This is the meaning of the opening verse of this week’s Parsha. God is communicating an all-important message to His beloved servant.
• “V’Ata, and you Moshe” – You must understand and appreciate how important you are.
• “V’Yikchu Eylecha Shemen Zayis Zach, and have them bring you clear olive oil” – Oil represents potential; it is the fuel capable of creating great illumination. Tell the people to come before you with their oil of potential.
• “L’Haalos Ner Tamid, to light a lamp continually” – Moshe, you are the flame; you are the one who ignites the oil of the people. You are the catalyst for their growth; you are the one who inspires them to be more and to actualize their potential.
• “V’Ata Hakrev Eylecha Es Aharon Achica V’es Banav, and you, bring near to yourself Aaron your brother, and his sons with him…” – Moshe, your brother is unsure of himself, build him up. Bring him close to you and inspire him. Whisper in his ear that you believe in him. Remind him, that if you can assume your responsibilities he can assume his. Ignite his oil and allow him to find his greatness.

It is in these simple verses that God lifts Moshe from the depths of despondence and reminds him that enabling others to find their personal greatness is the true pinnacle of human accomplishment.

God’s promise to Avraham has come true – it is just that we didn’t fully understand its profundity. God wasn’t promising Avraham, that we the Jewish people would be of such vast number. He was foreshadowing the great reach of Avraham’s influence. “Avraham, your offspring are the people whom you inspire to be great. Your offspring are from amongst all the members of humanity who choose to grow, transcend and self-actualize because your actions, your life and your story inspires them to be more.” All the major world religions trace themselves back to Avraham Avinu. Avraham was the flame which has kindled the oil of potential and godliness in so many. We, the Jewish people, the primary descendants of Avraham are small in number, but the influence of our patriarch is felt in every corner of this world.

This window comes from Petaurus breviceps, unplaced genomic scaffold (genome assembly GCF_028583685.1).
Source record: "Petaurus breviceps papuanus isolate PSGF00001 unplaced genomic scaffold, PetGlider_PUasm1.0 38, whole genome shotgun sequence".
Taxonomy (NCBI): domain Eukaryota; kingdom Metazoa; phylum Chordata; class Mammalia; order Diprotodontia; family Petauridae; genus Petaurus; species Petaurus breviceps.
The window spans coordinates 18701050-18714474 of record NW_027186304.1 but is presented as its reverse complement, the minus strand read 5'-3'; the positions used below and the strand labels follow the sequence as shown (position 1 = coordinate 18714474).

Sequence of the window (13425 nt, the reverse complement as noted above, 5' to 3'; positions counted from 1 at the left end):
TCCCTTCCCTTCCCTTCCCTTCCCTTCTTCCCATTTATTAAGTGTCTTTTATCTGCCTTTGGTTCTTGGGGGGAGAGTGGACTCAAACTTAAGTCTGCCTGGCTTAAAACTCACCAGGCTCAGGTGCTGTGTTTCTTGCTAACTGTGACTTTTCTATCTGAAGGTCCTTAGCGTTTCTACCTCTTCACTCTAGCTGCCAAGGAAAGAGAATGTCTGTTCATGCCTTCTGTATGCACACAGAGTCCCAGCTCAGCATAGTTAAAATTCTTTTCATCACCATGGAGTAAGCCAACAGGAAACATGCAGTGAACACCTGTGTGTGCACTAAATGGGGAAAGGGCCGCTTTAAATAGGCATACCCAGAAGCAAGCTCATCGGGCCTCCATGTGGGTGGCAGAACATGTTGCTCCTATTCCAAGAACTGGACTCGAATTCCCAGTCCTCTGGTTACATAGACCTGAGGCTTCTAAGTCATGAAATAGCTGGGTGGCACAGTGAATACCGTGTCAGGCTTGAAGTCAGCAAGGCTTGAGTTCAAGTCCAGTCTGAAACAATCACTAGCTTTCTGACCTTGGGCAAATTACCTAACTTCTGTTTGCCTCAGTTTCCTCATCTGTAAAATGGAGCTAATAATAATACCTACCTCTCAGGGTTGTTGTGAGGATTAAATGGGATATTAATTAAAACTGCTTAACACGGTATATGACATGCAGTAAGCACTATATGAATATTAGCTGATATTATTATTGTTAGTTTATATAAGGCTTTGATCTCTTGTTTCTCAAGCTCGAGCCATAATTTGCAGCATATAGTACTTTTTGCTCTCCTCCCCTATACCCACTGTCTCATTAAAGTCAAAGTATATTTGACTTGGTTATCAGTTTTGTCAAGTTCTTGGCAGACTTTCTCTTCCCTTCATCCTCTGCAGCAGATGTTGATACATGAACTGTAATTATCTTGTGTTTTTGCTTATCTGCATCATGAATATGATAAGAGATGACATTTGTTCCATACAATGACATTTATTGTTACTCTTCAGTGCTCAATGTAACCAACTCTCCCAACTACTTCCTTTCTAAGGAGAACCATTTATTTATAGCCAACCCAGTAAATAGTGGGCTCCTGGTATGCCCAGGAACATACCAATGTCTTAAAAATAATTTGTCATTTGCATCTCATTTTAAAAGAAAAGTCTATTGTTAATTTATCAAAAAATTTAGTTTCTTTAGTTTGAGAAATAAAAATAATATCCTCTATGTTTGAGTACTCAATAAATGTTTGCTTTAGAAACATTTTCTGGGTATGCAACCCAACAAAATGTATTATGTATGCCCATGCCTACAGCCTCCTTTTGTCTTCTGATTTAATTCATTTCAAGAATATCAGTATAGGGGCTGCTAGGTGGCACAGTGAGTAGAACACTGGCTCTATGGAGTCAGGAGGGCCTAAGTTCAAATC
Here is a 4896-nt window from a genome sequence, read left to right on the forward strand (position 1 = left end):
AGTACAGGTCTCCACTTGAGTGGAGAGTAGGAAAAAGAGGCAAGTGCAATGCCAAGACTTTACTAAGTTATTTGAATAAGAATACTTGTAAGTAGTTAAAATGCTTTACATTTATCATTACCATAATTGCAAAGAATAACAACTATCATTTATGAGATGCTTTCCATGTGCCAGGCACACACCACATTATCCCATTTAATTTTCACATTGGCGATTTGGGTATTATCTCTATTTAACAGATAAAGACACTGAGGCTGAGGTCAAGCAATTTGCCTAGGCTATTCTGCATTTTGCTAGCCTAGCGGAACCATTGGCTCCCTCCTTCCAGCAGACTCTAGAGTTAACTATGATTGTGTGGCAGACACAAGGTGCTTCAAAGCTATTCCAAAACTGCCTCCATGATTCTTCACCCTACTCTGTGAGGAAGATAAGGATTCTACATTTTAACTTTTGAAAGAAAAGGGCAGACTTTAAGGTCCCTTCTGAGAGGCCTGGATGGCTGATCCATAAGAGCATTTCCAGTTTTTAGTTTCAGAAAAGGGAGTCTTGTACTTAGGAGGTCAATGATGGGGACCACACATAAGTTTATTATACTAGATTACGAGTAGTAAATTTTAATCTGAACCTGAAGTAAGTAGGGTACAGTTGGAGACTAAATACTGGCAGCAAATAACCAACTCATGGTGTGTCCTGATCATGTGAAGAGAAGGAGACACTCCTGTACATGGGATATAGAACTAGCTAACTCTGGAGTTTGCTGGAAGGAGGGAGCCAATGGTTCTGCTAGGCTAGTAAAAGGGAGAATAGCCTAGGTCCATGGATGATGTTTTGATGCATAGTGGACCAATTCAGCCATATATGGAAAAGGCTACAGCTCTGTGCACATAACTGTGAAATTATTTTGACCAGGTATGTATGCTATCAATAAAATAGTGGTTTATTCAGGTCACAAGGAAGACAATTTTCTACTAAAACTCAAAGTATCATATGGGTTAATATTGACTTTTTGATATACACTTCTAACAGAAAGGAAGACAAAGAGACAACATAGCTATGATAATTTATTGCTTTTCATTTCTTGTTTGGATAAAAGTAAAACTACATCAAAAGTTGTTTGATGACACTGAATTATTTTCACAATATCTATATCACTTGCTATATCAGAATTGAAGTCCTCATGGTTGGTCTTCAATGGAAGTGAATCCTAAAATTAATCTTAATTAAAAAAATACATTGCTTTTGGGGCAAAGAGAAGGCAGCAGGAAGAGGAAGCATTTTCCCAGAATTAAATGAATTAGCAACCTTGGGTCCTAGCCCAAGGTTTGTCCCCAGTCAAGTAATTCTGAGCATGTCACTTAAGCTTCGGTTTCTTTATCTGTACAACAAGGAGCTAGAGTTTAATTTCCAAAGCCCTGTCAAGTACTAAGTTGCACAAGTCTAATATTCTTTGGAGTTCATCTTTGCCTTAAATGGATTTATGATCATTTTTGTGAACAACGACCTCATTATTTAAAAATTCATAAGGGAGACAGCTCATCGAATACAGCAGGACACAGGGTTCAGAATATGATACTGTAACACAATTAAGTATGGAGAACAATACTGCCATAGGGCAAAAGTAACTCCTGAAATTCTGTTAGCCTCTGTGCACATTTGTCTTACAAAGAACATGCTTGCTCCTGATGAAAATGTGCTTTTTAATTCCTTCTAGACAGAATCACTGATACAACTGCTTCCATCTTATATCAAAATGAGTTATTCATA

We often assume that the path to life-greatness is paved with personal accomplishments. That the metric of our success is how much we are able to do, accrue and accomplish as individuals. But this is only partially true. We must grow, we must accomplish and we must achieve. However, we must remember that a life solely devoted to personal self-actualization is incomplete. Life cannot be exclusively dedicated to one’s personal growth and achievement. We must strive to be enablers and facilitators of the growth of others. We must look to see what we can each do to inspire and uplift those around us. Sometimes a kind word, a compliment, a few minutes (or hours) of our time, a few words of inspiration can be what it takes to motivate our fellow Jew to move forward in his/her life journey. If we can find the strength to be attentive to the difficulties and struggles of the other, lend a helping hand, dispense some words of encouragement, we can help another overcome their hurdles and become more.

With our family, our friends and our community – our job is to become Moshe Rabbeinu enablers of growth. We must each strive to be the flame that ignites the soulful, potential-rich oil of all those around us.